Cordero added, “Whatever popular country radio was spinning from ‘92 to ‘07 was the soundtrack to my childhood. I didn’t discover classic rock until my teen years when my dad enlightened me with Creedence Clearwater Revival’s Greatest Hits Double Album. From there, I discovered other artists like the Eagles, Led Zeppelin, James Taylor, Jim Croce, and John Denver. Artists that I am inspired by these days and enjoy listening to include Jason Isbell, John Mayer, Guy Clark, Robert Earl Keen, and the Randy Rogers Band.”
Drummer Jason Albers became a converted fan of country music watching Austin City Limits in his early teens, while bassist Jonathan Saenz grew up in the church, hearing mostly Christian music. “I fell in love with music at an early age watching my dad play guitar in church,” Saenz said. “I knew then that music creation and performance was what I wanted to do.”
Flatland Cavalry projects the homegrown feel of a town favorite band that made it without a big business record company backing them. All current or former college students with priorities beyond music, the casual atmosphere of the Texas country scene allowed members to pursue other personal goals as well, such as Cordero’s upcoming marriage to fellow singer-songwriter Kaitlin Butts, Reid’s chemical engineering degree from Texas Tech University, Albers’s master’s degree in occupational therapy, and Hall’s and Saenz’s marriages. The band crowdfunded their first EP, Come May, in 2015 while living in Lubbock.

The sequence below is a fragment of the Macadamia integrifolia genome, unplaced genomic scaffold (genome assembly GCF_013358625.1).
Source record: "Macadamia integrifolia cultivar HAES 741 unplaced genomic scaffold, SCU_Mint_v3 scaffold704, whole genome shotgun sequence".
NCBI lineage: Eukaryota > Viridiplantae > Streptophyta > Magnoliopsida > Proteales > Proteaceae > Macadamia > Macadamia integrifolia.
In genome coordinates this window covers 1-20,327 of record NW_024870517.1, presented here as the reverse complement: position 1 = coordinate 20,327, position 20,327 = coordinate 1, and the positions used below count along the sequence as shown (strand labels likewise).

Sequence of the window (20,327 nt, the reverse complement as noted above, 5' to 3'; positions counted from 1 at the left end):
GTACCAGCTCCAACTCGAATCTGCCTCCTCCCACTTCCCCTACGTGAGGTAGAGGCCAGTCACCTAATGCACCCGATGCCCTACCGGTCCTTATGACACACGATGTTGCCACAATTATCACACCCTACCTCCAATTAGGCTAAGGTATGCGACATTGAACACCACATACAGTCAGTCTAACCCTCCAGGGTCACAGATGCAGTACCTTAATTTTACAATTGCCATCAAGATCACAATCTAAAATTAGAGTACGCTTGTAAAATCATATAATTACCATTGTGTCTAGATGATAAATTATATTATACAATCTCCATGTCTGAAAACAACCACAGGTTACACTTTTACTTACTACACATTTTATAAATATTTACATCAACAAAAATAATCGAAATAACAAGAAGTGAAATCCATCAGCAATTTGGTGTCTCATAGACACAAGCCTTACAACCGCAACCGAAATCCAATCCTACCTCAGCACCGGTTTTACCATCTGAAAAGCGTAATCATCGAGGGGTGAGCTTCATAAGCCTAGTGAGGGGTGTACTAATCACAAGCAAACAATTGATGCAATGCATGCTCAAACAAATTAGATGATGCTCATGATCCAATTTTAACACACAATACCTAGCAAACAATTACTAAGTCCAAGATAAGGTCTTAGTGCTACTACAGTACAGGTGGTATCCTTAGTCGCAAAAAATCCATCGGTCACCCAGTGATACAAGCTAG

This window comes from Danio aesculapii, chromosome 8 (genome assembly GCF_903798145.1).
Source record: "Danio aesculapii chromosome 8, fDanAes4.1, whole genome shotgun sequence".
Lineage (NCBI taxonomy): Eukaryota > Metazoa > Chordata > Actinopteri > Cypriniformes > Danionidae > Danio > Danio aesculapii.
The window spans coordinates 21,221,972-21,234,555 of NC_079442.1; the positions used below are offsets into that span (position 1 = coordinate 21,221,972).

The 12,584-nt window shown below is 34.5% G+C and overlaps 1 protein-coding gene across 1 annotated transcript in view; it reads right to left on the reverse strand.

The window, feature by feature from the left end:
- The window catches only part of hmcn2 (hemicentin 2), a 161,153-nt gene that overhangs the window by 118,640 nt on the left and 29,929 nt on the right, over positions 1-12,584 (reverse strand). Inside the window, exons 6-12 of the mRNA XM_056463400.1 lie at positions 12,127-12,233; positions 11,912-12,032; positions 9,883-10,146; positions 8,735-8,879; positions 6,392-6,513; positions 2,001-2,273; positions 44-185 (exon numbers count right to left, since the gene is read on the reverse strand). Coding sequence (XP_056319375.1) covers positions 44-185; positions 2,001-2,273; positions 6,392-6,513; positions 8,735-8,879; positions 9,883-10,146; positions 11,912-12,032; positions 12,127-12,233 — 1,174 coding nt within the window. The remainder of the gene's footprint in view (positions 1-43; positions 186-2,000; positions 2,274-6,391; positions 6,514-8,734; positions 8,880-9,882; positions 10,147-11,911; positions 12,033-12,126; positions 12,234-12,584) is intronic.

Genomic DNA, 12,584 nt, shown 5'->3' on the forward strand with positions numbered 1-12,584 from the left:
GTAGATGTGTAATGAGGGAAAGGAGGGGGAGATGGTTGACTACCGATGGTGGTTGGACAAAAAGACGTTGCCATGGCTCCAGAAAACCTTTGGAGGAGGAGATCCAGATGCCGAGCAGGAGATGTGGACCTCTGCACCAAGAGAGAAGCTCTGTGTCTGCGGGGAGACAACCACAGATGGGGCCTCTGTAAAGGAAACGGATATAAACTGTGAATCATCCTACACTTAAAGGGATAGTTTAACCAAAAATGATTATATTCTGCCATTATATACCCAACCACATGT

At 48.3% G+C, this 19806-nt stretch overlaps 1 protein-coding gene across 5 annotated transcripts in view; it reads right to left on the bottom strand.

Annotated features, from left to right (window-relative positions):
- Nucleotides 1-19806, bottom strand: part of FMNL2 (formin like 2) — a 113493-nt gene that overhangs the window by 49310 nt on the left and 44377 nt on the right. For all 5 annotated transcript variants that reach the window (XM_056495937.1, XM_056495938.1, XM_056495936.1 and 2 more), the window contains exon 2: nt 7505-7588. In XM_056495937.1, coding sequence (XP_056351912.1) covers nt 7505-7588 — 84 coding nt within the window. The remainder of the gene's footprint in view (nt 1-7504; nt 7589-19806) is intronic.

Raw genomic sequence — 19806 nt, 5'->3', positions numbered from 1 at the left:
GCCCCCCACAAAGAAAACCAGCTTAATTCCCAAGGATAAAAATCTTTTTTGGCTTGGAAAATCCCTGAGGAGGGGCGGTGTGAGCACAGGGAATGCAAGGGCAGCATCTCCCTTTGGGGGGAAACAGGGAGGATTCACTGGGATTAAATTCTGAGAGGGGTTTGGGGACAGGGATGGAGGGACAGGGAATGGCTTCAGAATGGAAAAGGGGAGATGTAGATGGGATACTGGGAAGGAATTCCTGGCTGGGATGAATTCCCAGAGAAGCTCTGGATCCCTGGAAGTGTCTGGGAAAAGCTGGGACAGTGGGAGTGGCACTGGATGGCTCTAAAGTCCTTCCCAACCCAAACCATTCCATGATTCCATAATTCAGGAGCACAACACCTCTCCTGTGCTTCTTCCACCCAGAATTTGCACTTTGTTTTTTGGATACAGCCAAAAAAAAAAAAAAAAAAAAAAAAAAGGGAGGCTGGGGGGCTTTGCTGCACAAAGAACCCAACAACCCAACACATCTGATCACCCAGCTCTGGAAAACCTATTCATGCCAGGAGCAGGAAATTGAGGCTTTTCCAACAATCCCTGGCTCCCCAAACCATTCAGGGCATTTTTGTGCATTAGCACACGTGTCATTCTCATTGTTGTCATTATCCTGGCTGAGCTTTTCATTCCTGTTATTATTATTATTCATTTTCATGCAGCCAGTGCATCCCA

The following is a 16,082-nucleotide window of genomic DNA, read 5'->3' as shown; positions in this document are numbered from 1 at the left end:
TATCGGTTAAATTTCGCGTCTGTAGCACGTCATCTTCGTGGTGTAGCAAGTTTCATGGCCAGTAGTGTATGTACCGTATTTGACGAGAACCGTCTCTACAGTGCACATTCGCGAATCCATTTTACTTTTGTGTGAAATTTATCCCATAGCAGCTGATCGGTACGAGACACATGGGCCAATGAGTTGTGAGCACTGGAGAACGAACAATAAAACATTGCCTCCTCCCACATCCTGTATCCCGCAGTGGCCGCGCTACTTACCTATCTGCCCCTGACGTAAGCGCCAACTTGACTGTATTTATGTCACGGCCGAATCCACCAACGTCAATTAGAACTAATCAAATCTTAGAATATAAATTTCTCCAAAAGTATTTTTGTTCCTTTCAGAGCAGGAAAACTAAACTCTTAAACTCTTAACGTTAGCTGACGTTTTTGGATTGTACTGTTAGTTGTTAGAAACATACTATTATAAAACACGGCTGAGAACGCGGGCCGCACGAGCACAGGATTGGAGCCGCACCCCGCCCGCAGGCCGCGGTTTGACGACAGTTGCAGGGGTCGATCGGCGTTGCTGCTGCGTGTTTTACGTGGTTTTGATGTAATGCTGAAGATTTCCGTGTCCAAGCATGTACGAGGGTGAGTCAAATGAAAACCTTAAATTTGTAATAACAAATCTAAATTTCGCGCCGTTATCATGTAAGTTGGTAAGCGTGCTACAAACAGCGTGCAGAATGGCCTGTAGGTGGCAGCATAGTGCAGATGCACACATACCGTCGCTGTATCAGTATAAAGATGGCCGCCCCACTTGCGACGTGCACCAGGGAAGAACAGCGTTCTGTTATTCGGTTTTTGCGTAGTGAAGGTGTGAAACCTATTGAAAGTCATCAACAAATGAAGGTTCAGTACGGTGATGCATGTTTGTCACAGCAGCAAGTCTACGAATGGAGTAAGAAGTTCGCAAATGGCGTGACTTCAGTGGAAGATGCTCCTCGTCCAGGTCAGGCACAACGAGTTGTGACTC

The band’s first album, Humble Folks, was released that same year, landing at number seventeen on the Billboard Americana/Folk, and number two on iTunes Top 100 Country Albums chart. Their next release, Homeland Insecurity in 2019, was even more widely acclaimed and cemented the group as successful independents in the Texas country scene. “It was incredibly difficult to write and record while touring full-time, but I think it forced us to dig deep within ourselves and work together to produce,” Cordero said. “Making a record is like giving birth; although the end result is beautiful, you must get through the painful labor first.” With hits like Honeywine and Old School hitting high on the charts across several genres, Homeland Insecurity is an album the band is proud to have made.
The mixtures of sounds have come together for this five-member band, often compared to the red dirt fan favorite, Turnpike Troubadours. But Flatland Cavalry has cobbled together its own sound, a milestone in the red dirt playing field where individuality will get you further than a smoothly produced, made-for-radio presentation. By flipping on the Texas and red dirt station KKCN 103.1 out of San Angelo, there is a pretty good chance listeners will hear some of the band’s latest hits pretty quickly. “I believe joy is contagious,” Cordero said. “And I love what I do for a living. If I can spread that joy everywhere I go, I believe that I am serving my purpose for the time that I am here.”
The fans seem to agree they have found an effective formula, as Flatland Cavalry pulls in crowds across Texas that know their songs by heart and love to sing along while the band plays. The lyrics are relatable; anyone who grew up in small-town America can pick up the mood of the music: hardworking, hard-playing, good old boys with a modern punch that explores themes like disillusionment and loneliness. That easily-accessed, unpretentious output, along with a red-hot fiddle that gives the fans something to tap their feet to, in many ways defines the entire genre of new red dirt-influenced Texas country music, and explains its escalating popularity across the state and further. In its own right, the red dirt revival happening in Texas is as rich and marketable as the oil pulled from the flatlands of the western counties.